The Iraqi Experience in Digital

IraqimageThe vast major­i­ty of Amer­i­cans have only a remote sense of what Iraqis
are expe­ri­enc­ing these days. We hear about peo­ple dying dai­ly — 10 in a mar­ket here, 30 in a mosque attack there — but it comes across as sta­tis­tics, as num­bers divorced from a real­i­ty that we can empathize with. In past wars, you could blame this fail­ure to under­stand the war in con­crete, human terms on gov­ern­ment cen­sor­ship and timid report­ing. But, with this war, the pub­lic does­n’t have that excuse. This is the first major Amer­i­can war fought in the age of the inter­net, and, as a result, a fuller pic­ture of the war has always been just  a Google search away. With that thought in mind, I have pulled togeth­er some dig­i­tal resources that paint a fuller pic­ture of what the US inva­sion has giv­en every­day Iraqis. In clear terms, you can see what life real­ly looks like in this new­found democ­ra­cy.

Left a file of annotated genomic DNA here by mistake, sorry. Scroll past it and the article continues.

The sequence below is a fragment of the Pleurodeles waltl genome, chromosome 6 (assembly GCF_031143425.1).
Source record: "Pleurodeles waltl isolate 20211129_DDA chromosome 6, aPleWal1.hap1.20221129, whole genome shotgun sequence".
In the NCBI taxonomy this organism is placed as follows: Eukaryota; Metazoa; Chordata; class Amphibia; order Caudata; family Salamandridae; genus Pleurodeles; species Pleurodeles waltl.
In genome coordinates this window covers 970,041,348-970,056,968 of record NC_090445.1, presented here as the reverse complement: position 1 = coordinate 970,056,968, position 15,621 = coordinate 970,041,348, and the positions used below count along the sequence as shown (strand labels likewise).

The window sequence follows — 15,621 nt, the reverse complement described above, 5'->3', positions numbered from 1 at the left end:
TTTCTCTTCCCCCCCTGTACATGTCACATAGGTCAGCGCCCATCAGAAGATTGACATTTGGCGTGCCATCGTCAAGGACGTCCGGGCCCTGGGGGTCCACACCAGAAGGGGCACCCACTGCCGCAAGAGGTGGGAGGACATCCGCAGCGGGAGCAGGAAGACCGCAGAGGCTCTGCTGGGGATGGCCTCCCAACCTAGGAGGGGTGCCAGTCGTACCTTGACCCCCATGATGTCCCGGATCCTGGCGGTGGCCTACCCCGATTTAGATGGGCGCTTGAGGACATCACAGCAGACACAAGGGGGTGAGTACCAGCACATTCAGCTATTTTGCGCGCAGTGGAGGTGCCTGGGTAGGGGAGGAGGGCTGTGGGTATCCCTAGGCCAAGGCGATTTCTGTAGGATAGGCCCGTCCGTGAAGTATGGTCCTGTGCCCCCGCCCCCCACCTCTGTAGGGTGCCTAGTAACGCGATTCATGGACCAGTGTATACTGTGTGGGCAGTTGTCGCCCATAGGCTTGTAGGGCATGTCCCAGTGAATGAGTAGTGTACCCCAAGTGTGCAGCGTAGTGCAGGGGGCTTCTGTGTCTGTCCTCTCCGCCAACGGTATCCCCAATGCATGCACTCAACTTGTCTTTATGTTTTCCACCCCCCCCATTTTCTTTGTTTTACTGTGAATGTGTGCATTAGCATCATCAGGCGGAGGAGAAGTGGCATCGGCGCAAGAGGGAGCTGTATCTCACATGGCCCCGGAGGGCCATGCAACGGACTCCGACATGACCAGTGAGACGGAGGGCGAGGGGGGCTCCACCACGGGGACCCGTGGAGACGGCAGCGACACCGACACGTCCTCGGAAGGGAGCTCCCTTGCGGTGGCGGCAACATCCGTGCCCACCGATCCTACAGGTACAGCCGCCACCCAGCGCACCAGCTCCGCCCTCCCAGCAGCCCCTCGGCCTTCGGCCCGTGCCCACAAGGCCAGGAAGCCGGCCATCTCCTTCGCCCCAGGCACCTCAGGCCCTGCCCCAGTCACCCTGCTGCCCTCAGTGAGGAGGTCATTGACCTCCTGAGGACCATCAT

Pod­cast: For starters, I would high­ly rec­om­mend this recent pod­cast from Open Source, a PRI pro­duc­tion. It includes Iraqis and experts talk­ing about the dis­lo­ca­tion of many Iraqi cit­i­zens, and the grow­ing refugee cri­sis in Syr­ia and Jor­dan. (Note: this pod­cast requires iTunes, which you can down­load for free here.)

Blogs: This col­lec­tion of blogs writ­ten most­ly by Iraqis in Eng­lish will give you a real-time look at life in Iraq.

Pic­tures: This pho­to diary by CBS News offers an extend­ed archive of pho­tos cap­tur­ing the dai­ly expe­ri­ence in Iraq.

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Open Culture was founded by Dan Colman.